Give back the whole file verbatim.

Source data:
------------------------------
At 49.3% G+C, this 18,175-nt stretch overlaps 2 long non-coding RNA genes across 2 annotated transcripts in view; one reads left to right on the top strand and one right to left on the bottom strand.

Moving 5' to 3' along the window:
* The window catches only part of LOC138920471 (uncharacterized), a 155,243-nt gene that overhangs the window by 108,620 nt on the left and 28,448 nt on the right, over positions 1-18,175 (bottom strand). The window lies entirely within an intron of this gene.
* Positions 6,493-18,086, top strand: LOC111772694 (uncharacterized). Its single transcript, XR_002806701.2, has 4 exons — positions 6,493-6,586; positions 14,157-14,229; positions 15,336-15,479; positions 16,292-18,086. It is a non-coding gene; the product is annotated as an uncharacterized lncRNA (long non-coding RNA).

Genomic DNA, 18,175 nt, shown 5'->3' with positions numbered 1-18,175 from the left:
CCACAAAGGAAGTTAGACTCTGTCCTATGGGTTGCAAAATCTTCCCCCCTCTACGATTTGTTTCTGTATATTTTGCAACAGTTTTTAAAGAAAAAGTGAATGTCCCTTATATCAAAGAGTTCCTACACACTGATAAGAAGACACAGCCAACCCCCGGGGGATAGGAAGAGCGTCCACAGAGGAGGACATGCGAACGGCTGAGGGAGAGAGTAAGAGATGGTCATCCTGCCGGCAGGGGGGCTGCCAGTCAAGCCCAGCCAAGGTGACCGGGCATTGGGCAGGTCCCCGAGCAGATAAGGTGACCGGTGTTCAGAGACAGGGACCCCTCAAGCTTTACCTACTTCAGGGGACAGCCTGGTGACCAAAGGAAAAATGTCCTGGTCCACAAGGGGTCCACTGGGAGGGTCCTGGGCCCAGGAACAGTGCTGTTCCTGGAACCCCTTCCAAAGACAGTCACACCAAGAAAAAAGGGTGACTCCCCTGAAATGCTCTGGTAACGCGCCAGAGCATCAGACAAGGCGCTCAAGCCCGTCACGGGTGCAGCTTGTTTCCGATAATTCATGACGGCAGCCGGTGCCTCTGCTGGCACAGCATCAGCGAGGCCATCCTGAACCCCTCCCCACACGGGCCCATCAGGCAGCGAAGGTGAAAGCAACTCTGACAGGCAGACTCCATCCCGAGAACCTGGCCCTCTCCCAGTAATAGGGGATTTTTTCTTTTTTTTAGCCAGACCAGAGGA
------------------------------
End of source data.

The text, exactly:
At 49.3% G+C, this 18,175-nt stretch overlaps 2 long non-coding RNA genes across 2 annotated transcripts in view; one reads left to right on the top strand and one right to left on the bottom strand.

Moving 5' to 3' along the window:
* The window catches only part of LOC138920471 (uncharacterized), a 155,243-nt gene that overhangs the window by 108,620 nt on the left and 28,448 nt on the right, over positions 1-18,175 (bottom strand). The window lies entirely within an intron of this gene.
* Positions 6,493-18,086, top strand: LOC111772694 (uncharacterized). Its single transcript, XR_002806701.2, has 4 exons — positions 6,493-6,586; positions 14,157-14,229; positions 15,336-15,479; positions 16,292-18,086. It is a non-coding gene; the product is annotated as an uncharacterized lncRNA (long non-coding RNA).

Genomic DNA, 18,175 nt, shown 5'->3' with positions numbered 1-18,175 from the left:
CCACAAAGGAAGTTAGACTCTGTCCTATGGGTTGCAAAATCTTCCCCCCTCTACGATTTGTTTCTGTATATTTTGCAACAGTTTTTAAAGAAAAAGTGAATGTCCCTTATATCAAAGAGTTCCTACACACTGATAAGAAGACACAGCCAACCCCCGGGGGATAGGAAGAGCGTCCACAGAGGAGGACATGCGAACGGCTGAGGGAGAGAGTAAGAGATGGTCATCCTGCCGGCAGGGGGGCTGCCAGTCAAGCCCAGCCAAGGTGACCGGGCATTGGGCAGGTCCCCGAGCAGATAAGGTGACCGGTGTTCAGAGACAGGGACCCCTCAAGCTTTACCTACTTCAGGGGACAGCCTGGTGACCAAAGGAAAAATGTCCTGGTCCACAAGGGGTCCACTGGGAGGGTCCTGGGCCCAGGAACAGTGCTGTTCCTGGAACCCCTTCCAAAGACAGTCACACCAAGAAAAAAGGGTGACTCCCCTGAAATGCTCTGGTAACGCGCCAGAGCATCAGACAAGGCGCTCAAGCCCGTCACGGGTGCAGCTTGTTTCCGATAATTCATGACGGCAGCCGGTGCCTCTGCTGGCACAGCATCAGCGAGGCCATCCTGAACCCCTCCCCACACGGGCCCATCAGGCAGCGAAGGTGAAAGCAACTCTGACAGGCAGACTCCATCCCGAGAACCTGGCCCTCTCCCAGTAATAGGGGATTTTTTCTTTTTTTTAGCCAGACCAGAGGA